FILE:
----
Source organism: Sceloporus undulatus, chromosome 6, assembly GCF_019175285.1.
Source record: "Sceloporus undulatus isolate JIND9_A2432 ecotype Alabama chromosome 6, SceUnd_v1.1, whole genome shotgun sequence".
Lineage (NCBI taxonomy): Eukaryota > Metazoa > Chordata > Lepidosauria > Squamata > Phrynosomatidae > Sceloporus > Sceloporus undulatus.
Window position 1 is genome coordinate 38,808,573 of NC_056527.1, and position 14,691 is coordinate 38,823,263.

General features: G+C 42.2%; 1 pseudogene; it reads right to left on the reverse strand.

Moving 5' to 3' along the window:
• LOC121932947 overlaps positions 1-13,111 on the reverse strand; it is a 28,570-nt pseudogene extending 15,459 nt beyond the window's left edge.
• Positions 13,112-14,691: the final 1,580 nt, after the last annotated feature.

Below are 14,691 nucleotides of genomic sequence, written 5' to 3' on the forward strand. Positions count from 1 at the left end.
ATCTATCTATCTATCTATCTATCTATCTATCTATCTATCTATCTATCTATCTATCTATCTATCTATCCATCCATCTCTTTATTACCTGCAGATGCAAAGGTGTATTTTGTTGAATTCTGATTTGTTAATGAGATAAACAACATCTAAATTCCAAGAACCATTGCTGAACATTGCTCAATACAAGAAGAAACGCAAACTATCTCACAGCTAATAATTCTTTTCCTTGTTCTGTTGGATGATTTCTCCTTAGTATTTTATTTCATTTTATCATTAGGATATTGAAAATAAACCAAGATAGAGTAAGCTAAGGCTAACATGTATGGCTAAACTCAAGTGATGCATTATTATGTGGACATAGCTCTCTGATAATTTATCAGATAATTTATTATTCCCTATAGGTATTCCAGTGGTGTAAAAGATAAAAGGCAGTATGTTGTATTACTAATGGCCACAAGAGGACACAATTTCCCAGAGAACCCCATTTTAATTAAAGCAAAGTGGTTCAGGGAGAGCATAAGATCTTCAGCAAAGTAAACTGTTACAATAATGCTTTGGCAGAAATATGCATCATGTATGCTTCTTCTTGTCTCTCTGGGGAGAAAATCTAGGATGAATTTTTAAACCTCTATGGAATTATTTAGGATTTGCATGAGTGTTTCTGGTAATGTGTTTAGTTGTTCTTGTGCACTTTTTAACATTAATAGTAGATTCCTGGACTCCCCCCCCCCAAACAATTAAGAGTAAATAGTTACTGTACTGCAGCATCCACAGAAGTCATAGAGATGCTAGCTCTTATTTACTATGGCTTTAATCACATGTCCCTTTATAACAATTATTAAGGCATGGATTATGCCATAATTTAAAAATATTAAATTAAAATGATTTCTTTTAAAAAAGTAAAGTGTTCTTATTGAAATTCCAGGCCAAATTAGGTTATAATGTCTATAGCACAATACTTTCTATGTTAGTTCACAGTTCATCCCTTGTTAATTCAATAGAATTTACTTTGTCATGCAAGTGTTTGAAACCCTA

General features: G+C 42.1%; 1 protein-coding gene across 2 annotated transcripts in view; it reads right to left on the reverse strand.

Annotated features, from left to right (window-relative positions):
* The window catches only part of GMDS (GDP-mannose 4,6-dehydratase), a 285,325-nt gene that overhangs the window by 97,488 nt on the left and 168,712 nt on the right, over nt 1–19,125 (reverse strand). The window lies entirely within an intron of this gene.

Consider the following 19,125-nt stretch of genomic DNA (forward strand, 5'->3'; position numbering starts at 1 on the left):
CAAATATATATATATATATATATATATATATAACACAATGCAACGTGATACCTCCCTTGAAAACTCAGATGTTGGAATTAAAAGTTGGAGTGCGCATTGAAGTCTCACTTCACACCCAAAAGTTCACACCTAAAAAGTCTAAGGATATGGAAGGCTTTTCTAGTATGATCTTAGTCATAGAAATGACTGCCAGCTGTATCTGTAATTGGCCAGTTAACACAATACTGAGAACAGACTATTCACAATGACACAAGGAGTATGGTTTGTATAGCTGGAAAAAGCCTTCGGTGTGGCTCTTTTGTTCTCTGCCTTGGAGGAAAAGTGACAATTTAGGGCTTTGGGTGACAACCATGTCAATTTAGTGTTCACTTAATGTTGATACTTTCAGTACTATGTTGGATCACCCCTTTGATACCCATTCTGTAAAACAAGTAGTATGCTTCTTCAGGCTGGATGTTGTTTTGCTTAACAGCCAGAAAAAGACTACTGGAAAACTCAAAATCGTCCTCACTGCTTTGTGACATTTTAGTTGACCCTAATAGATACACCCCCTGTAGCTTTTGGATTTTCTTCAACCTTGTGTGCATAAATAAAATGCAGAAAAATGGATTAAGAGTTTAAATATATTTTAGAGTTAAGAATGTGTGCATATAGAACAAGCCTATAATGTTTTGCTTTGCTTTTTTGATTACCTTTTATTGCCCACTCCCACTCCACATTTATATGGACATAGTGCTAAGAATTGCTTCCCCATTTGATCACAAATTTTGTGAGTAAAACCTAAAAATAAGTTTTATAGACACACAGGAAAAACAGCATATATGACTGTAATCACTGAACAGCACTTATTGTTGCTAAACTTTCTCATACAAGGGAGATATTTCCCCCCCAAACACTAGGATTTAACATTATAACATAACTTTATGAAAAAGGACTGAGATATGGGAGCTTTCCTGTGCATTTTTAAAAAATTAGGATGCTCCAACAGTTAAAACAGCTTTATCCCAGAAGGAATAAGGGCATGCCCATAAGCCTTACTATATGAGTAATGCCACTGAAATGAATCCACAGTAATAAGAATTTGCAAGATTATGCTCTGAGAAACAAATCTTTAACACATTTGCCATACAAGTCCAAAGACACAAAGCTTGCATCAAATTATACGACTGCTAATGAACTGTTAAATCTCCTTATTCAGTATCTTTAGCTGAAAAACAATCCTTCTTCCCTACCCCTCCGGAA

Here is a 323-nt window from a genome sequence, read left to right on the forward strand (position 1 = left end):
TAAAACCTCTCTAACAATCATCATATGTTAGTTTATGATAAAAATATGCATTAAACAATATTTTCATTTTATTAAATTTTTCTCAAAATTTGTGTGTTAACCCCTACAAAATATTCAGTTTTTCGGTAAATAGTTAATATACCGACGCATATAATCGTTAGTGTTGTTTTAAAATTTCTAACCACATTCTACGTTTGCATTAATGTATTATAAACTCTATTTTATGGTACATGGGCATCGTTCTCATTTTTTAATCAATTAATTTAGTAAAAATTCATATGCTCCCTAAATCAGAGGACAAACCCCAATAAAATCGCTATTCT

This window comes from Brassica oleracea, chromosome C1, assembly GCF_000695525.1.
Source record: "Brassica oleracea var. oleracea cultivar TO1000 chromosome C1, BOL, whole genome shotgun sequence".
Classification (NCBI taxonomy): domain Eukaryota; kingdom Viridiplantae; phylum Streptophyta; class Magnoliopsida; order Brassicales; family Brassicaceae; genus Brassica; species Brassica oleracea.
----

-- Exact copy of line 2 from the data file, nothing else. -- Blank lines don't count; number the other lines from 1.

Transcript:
Source record: "Sceloporus undulatus isolate JIND9_A2432 ecotype Alabama chromosome 6, SceUnd_v1.1, whole genome shotgun sequence".